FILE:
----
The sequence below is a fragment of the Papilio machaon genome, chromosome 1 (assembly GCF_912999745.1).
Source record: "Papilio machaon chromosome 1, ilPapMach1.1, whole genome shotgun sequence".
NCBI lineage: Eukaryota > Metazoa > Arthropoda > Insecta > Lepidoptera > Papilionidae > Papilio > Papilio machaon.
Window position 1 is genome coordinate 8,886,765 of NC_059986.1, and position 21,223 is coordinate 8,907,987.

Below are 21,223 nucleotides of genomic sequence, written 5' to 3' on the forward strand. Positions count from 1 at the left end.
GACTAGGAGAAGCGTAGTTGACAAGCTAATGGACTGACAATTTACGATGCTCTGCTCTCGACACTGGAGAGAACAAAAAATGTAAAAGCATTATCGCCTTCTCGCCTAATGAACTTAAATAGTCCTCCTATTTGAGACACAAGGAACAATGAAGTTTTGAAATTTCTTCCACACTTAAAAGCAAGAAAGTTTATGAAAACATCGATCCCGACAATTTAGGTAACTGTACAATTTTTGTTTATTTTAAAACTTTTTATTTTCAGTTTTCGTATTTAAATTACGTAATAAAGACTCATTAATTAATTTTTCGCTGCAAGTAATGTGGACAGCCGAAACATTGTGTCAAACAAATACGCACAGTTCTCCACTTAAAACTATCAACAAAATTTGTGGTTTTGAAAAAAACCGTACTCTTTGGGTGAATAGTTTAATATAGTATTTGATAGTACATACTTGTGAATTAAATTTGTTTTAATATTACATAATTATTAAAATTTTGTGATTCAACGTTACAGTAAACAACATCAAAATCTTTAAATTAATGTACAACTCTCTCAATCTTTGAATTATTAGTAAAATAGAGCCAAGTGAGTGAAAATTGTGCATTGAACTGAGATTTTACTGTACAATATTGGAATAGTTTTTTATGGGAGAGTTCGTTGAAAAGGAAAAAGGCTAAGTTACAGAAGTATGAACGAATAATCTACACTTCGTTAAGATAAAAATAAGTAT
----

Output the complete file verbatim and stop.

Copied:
The sequence below is a fragment of the Papilio machaon genome, chromosome 1 (assembly GCF_912999745.1).
Source record: "Papilio machaon chromosome 1, ilPapMach1.1, whole genome shotgun sequence".
NCBI lineage: Eukaryota > Metazoa > Arthropoda > Insecta > Lepidoptera > Papilionidae > Papilio > Papilio machaon.
Window position 1 is genome coordinate 8,886,765 of NC_059986.1, and position 21,223 is coordinate 8,907,987.

Below are 21,223 nucleotides of genomic sequence, written 5' to 3' on the forward strand. Positions count from 1 at the left end.
GACTAGGAGAAGCGTAGTTGACAAGCTAATGGACTGACAATTTACGATGCTCTGCTCTCGACACTGGAGAGAACAAAAAATGTAAAAGCATTATCGCCTTCTCGCCTAATGAACTTAAATAGTCCTCCTATTTGAGACACAAGGAACAATGAAGTTTTGAAATTTCTTCCACACTTAAAAGCAAGAAAGTTTATGAAAACATCGATCCCGACAATTTAGGTAACTGTACAATTTTTGTTTATTTTAAAACTTTTTATTTTCAGTTTTCGTATTTAAATTACGTAATAAAGACTCATTAATTAATTTTTCGCTGCAAGTAATGTGGACAGCCGAAACATTGTGTCAAACAAATACGCACAGTTCTCCACTTAAAACTATCAACAAAATTTGTGGTTTTGAAAAAAACCGTACTCTTTGGGTGAATAGTTTAATATAGTATTTGATAGTACATACTTGTGAATTAAATTTGTTTTAATATTACATAATTATTAAAATTTTGTGATTCAACGTTACAGTAAACAACATCAAAATCTTTAAATTAATGTACAACTCTCTCAATCTTTGAATTATTAGTAAAATAGAGCCAAGTGAGTGAAAATTGTGCATTGAACTGAGATTTTACTGTACAATATTGGAATAGTTTTTTATGGGAGAGTTCGTTGAAAAGGAAAAAGGCTAAGTTACAGAAGTATGAACGAATAATCTACACTTCGTTAAGATAAAAATAAGTAT